Tribochemistry of phosphorus additives: experiments and first-principles calculations†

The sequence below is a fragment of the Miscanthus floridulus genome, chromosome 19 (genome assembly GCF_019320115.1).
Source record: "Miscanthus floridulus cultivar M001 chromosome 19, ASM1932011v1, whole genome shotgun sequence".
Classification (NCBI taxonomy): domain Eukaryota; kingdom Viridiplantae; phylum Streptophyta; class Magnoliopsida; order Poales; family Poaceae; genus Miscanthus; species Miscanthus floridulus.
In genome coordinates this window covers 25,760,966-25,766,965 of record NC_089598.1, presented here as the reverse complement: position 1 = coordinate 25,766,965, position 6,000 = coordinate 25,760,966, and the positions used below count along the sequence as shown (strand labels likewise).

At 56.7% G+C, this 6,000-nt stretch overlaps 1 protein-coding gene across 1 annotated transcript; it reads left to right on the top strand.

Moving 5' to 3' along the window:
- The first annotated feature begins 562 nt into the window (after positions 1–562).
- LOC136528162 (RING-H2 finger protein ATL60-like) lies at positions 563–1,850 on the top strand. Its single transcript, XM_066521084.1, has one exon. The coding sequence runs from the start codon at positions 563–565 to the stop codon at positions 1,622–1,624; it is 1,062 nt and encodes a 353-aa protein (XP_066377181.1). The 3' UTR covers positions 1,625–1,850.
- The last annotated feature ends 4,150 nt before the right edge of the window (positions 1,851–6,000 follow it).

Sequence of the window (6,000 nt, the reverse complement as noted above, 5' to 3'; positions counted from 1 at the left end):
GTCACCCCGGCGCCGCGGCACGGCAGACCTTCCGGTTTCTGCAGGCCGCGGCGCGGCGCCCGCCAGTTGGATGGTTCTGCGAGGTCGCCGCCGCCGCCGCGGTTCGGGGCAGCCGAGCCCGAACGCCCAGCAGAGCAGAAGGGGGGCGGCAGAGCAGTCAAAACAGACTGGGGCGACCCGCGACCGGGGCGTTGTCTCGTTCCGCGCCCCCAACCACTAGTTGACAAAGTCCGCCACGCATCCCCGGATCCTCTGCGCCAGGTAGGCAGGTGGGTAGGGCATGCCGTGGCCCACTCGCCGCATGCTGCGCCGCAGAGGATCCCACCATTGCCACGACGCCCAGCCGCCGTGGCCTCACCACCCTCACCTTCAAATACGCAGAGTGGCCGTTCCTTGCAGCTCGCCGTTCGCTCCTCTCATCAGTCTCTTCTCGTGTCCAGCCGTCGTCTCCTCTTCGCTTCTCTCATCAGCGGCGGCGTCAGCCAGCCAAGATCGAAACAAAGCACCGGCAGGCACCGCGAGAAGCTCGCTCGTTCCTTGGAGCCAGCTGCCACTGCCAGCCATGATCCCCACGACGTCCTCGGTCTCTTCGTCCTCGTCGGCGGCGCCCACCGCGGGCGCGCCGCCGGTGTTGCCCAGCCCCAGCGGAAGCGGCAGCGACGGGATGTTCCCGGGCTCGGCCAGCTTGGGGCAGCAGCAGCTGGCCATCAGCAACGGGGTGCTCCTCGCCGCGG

Organophosphorus compounds are common additives included in liquid lubricants for many applications, in particular automotive applications. Typically, organic phosphites function as friction-modifiers whereas phosphates as anti-wear additives. While the antiwear action of phosphates is now well understood, the mechanism by which phosphites reduce friction is still not clear. Here we study the tribochemistry of both phosphites and phosphates using gas phase lubrication (GPL) and elucidate the microscopic mechanisms that lead to the better frictional properties of phosphites. In particular, by in situ spectroscopic analysis we show that the friction reduction is connected to the presence of iron phosphide, which is formed by tribochemical reactions involving phosphites. The functionality of elemental phosphorus in reducing the friction of iron-based interfaces is elucidated by first principle calculations. In particular, we show that the work of separation and shear strength of iron dramatically decrease by increasing the phosphorus concentration at the interface. These results suggest that the functionality of phosphites as friction modifiers may be related to the amount of elemental phosphorus that they can release at the tribological interface.